Hurt People, Hurt People

How to Stop the Hurt in its Tracks.

Photo by Priscilla Du Preez on Unsplash

Hurt people, hurt people. And that can get to be repetitive through generation after generation. If you recognize this statement, STOP! Ask yourself if you have addressed this in your life? If you answer yes, STOP! And ask yourself again if that answer is true?

I grew up in an emotionally negligent household, though it wasn’t genetic as I was adopted. My adoptive parents simply had no idea how to love! My mother had had TB as a small child, spent her early years in hospital. She grew up in central Birmingham, so would have been in a hospital bed during the Birmingham Blitz of the Second World War. The trauma she experienced in those early years would have been immense.

My father had a violent childhood, brought up in the North Midlands in Rural Redditch, he was barely literate. At 15, having witnessed a nasty beating dealt out to his mother, my father hid in the garden and confronted his father as he left the house for the pub! There were fisticuffs and his father never went back to the house.

These were the people that adopted me aged nearly two. I guess I was pretty traumatized myself, having been placed in care at 6 months, fostered in one family until the adoption. I just don’t think my adoptive parents knew how to be parental! How could they?

Photo by Tim Mossholder on Unsplash

You can stop the hurt and the pain of emotional neglect.

First, you need to recognize it in yourself, here are some symptoms:

· Feeling numb or hollow inside

· Feeling different or disassociated from others

· Low self-esteem, easily discouraged from succeeding at things

· A perfectionist that is hard yourself if you feel you are failing

· Huge emotional response to rejection

The first step toward change is awareness. The second step is acceptance” Nathaniel Branden

I left home in a huff aged 17, I had literally had a gut full of rejection, I write about some of my experiences at Tell Your Story on Medium. It felt like a bereavement, sudden and devastating. One day I had a family, the next it was gone. It was a tough experience and I literally had to find myself and survive into independence. I did have some wonderful people that helped during that time, to whom I will always be grateful. I had some relationships, but when I met my first husband as I served him several pints in a London bar, I knew I had found a kind and funny man. We had three kids and settled into family life.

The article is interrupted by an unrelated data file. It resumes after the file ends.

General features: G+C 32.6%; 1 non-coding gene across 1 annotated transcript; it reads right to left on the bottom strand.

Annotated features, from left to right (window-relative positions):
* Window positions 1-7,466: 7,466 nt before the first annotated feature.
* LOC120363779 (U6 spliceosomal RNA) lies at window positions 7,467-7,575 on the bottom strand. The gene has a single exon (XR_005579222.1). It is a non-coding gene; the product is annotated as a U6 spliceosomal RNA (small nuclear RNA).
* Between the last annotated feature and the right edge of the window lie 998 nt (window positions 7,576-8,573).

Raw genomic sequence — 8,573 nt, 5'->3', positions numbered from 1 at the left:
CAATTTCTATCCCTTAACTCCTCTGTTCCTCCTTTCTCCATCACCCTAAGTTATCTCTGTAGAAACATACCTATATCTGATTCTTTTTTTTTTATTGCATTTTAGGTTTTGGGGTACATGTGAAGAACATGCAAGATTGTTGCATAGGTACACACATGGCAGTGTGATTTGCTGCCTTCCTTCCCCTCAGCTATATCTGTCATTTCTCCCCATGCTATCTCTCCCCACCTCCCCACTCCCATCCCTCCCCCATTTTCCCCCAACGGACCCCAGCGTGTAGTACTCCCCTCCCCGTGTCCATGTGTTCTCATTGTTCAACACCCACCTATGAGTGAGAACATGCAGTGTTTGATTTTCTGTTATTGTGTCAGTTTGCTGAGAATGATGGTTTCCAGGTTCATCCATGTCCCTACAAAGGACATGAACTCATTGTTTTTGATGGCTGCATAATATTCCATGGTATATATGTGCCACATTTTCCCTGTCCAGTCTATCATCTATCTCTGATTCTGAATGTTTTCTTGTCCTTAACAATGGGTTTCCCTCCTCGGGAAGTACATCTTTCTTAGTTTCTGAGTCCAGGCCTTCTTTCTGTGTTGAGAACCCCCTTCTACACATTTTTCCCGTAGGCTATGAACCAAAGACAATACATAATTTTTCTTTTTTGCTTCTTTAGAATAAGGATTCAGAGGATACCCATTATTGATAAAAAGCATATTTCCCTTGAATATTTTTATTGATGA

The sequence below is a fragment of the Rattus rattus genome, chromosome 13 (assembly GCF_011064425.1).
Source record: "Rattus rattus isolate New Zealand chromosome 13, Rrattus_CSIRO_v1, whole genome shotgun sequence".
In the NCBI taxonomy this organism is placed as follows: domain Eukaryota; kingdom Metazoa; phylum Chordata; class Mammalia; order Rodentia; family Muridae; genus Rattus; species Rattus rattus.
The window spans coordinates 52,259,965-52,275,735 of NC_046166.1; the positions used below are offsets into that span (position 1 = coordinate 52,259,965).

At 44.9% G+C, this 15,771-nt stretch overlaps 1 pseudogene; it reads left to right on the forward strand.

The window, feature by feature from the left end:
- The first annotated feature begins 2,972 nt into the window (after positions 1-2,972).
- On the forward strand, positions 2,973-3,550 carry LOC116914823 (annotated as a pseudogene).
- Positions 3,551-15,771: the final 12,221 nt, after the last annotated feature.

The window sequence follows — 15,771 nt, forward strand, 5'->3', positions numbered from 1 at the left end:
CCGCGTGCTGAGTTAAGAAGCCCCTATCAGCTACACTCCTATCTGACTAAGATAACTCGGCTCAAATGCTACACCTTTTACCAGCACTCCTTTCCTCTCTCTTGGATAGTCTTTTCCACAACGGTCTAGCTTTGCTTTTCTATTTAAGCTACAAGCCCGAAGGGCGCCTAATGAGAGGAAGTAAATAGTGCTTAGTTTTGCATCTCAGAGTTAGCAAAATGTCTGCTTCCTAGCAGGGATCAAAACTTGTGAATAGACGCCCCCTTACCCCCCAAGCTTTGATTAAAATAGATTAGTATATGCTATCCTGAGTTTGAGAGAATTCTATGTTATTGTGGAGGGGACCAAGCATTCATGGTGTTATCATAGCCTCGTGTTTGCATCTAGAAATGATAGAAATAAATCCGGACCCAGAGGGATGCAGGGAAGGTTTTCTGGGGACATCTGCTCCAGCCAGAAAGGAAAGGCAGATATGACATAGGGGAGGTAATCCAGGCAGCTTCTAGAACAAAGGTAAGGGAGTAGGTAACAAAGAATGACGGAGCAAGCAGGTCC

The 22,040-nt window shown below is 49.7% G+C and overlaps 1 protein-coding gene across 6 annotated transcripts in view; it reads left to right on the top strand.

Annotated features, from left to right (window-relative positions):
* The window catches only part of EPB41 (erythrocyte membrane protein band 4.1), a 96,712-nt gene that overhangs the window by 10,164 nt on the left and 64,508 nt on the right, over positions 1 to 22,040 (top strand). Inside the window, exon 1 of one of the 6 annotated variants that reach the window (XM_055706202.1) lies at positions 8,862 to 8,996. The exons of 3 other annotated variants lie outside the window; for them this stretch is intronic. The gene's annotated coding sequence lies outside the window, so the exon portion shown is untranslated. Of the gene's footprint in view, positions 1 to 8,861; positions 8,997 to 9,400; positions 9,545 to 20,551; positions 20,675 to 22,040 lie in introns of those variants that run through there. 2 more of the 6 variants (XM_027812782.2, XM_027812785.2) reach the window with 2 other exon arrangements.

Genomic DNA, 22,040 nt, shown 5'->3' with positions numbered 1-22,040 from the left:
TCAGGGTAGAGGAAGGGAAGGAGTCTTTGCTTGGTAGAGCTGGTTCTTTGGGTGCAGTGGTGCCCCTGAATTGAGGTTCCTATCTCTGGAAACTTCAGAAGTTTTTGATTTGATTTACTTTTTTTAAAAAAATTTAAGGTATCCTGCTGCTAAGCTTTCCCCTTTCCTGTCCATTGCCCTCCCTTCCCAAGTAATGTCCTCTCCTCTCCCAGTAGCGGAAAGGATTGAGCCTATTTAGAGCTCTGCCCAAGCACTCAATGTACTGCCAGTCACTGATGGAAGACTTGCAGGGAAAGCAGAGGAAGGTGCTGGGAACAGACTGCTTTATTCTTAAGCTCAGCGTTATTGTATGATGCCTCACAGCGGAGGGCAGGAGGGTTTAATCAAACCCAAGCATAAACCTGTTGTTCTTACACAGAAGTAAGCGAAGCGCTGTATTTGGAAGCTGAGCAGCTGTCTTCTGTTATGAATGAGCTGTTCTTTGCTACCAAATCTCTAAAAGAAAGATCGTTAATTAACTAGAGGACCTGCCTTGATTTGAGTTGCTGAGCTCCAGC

I knew I was damaged, but I put it to one side to be a good mother and to just simply love my kids. I bluffed my way through several years hoping no one noticed the pain I felt inside.

Photo by Nick Fewings on Unsplash

So what next? How do you heal?

Finding yourself a good therapist would be the first port of call, but if you wish to work independently, here are some pointers.

· Recognise your emotional responses, good and bad, when you are having them. Don’t get bogged down with over-thinking, just acknowledge your reactions.

· Identify your personal emotional needs. Upset? Need a hug, ask for one! Start a journal and note down your emotional needs and what helps you.

· If you find yourself thinking you don’t deserve a need to be met, STOP! Change your thinking, you are as deserving as the next person. Each time that thought arises, acknowledge it and change your thinking. You ARE deserving. Change the script.

· Self-care is important. Find what makes you feel good and take time out to do it. Sit down and read a book, go for a walk or simply watch your favorite program without interruption.

Photo by Max on Unsplash

I applied all of these tactics over the years and learned and practiced Reiki, an energy healing technique. It doesn’t just go away though, I cannot promise a quick solution. Forgiving those that have wronged you helps, along with a strong desire not to keep these patterns repeating themselves. I struggled with being fully emotionally present for my children. I had to learn to be a parent from scratch. But I do know that my children have been my whole life and I am so proud of them. I have learned to hug and be hugged unconditionally, for that I am eternally grateful.

The ability to respond to and recover from the challenges of daily living is a marker of well-being and depends on the actions of the autonomic nervous system.” Polyvagal Excercises for Safety and Connection, Deb Dana

We are finally coming to learn that our nervous system plays a strong role in the way we live our lives, what triggers us and how. Having been a lifelong learner of mindfulness, I am so pleased to see that science and mainstream media are catching up. I came across the Polyvagal Theory recently, a real “doh” moment of science finally accepting what Yogi’s have been preaching for centuries. Breathe, slow your central nervous system down and give yourself time to understand yourself and how you operate in this world.

I alone cannot change the world, but I can cast a stone across the waters to create many ripples.” Mother Theresa

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𝘈𝘶𝘵𝘩𝘦𝘯𝘵𝘪𝘤𝘪𝘵𝘺, 𝘷𝘶𝘭𝘯𝘦𝘳𝘢𝘣𝘪𝘭𝘪𝘵𝘺, 𝘢𝘸𝘢𝘳𝘦𝘯𝘦𝘴𝘴 & 𝘨𝘳𝘰𝘸𝘵𝘩 𝘵𝘩𝘳𝘰𝘶𝘨𝘩 𝘴𝘵𝘰𝘳𝘺𝘵𝘦𝘭𝘭𝘪𝘯𝘨, 𝘴𝘩𝘢𝘳𝘪𝘯𝘨 𝘰𝘧 𝘱𝘦𝘳𝘴𝘰𝘯𝘢𝘭 𝘦𝘹𝘱𝘦𝘳𝘪𝘦𝘯𝘤𝘦𝘴 𝘢𝘯𝘥 𝘬𝘯𝘰𝘸𝘭𝘦𝘥𝘨𝘦 𝘰𝘯 𝘴𝘱𝘪𝘳𝘪𝘵𝘶𝘢𝘭 𝘮𝘢𝘵𝘵𝘦𝘳𝘴.

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Maria Barry

Maria Barry

A Reiki master, passionate about crystal and energy healing and teaching others to harness the power.

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